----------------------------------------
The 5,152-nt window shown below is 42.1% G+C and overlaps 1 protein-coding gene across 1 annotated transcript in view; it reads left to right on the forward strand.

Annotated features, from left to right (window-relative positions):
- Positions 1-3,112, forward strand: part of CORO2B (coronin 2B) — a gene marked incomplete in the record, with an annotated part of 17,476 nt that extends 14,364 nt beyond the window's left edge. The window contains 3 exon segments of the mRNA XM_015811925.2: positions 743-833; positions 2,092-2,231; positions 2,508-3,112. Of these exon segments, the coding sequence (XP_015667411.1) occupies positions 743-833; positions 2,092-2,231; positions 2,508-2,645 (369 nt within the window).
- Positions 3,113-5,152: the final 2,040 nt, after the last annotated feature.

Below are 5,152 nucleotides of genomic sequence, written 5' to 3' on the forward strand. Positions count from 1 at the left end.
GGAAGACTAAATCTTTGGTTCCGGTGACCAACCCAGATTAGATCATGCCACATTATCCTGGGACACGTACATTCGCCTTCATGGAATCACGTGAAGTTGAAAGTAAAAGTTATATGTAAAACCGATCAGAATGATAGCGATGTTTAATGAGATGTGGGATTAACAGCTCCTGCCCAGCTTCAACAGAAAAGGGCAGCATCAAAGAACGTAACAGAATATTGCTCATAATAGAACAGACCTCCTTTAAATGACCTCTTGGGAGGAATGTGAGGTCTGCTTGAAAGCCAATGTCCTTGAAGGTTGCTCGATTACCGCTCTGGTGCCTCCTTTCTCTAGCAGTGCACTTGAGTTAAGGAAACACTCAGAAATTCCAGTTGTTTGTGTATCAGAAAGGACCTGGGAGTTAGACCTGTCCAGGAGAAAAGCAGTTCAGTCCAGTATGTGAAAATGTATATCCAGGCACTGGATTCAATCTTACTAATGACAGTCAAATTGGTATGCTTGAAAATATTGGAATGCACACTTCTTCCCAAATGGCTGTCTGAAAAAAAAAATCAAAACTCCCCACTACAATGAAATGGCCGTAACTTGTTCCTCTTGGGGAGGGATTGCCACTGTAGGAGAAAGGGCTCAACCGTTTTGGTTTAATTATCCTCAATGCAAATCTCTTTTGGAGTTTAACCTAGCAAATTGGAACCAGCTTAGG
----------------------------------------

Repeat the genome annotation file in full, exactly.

The 5,152-nt window shown below is 42.1% G+C and overlaps 1 protein-coding gene across 1 annotated transcript in view; it reads left to right on the forward strand.

Annotated features, from left to right (window-relative positions):
- Positions 1-3,112, forward strand: part of CORO2B (coronin 2B) — a gene marked incomplete in the record, with an annotated part of 17,476 nt that extends 14,364 nt beyond the window's left edge. The window contains 3 exon segments of the mRNA XM_015811925.2: positions 743-833; positions 2,092-2,231; positions 2,508-3,112. Of these exon segments, the coding sequence (XP_015667411.1) occupies positions 743-833; positions 2,092-2,231; positions 2,508-2,645 (369 nt within the window).
- Positions 3,113-5,152: the final 2,040 nt, after the last annotated feature.

Below are 5,152 nucleotides of genomic sequence, written 5' to 3' on the forward strand. Positions count from 1 at the left end.
GGAAGACTAAATCTTTGGTTCCGGTGACCAACCCAGATTAGATCATGCCACATTATCCTGGGACACGTACATTCGCCTTCATGGAATCACGTGAAGTTGAAAGTAAAAGTTATATGTAAAACCGATCAGAATGATAGCGATGTTTAATGAGATGTGGGATTAACAGCTCCTGCCCAGCTTCAACAGAAAAGGGCAGCATCAAAGAACGTAACAGAATATTGCTCATAATAGAACAGACCTCCTTTAAATGACCTCTTGGGAGGAATGTGAGGTCTGCTTGAAAGCCAATGTCCTTGAAGGTTGCTCGATTACCGCTCTGGTGCCTCCTTTCTCTAGCAGTGCACTTGAGTTAAGGAAACACTCAGAAATTCCAGTTGTTTGTGTATCAGAAAGGACCTGGGAGTTAGACCTGTCCAGGAGAAAAGCAGTTCAGTCCAGTATGTGAAAATGTATATCCAGGCACTGGATTCAATCTTACTAATGACAGTCAAATTGGTATGCTTGAAAATATTGGAATGCACACTTCTTCCCAAATGGCTGTCTGAAAAAAAAAATCAAAACTCCCCACTACAATGAAATGGCCGTAACTTGTTCCTCTTGGGGAGGGATTGCCACTGTAGGAGAAAGGGCTCAACCGTTTTGGTTTAATTATCCTCAATGCAAATCTCTTTTGGAGTTTAACCTAGCAAATTGGAACCAGCTTAGG